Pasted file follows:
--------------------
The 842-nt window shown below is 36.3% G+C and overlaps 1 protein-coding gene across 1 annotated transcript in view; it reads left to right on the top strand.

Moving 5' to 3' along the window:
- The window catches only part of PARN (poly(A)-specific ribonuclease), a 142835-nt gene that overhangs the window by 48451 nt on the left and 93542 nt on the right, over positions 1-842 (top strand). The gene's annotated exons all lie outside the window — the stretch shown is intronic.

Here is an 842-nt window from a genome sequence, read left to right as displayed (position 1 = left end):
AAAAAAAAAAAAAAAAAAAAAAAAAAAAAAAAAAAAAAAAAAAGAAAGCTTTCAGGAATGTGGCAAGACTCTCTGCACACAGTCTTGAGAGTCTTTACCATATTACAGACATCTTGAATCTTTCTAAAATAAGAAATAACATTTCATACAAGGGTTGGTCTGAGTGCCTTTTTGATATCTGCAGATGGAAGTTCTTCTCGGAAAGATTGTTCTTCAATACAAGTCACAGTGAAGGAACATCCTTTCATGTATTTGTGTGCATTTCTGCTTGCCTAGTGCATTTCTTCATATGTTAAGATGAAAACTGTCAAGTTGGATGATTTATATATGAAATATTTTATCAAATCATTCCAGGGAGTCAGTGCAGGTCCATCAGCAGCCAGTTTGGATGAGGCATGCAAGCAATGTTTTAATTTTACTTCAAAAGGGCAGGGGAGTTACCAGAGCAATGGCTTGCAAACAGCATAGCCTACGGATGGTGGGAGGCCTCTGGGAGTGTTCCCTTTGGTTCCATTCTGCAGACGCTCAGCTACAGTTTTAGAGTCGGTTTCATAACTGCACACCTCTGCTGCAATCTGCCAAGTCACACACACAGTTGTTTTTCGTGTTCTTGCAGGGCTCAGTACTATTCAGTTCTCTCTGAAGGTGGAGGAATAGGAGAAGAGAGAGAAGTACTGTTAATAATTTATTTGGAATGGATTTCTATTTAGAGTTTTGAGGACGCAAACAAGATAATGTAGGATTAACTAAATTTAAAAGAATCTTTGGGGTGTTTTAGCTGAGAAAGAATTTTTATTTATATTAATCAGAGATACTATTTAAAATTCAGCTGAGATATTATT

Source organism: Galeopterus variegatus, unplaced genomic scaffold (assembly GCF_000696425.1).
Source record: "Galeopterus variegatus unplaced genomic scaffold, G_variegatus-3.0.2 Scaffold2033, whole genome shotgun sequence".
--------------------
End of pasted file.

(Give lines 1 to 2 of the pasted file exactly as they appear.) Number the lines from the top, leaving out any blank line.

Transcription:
The 842-nt window shown below is 36.3% G+C and overlaps 1 protein-coding gene across 1 annotated transcript in view; it reads left to right on the top strand.

Moving 5' to 3' along the window: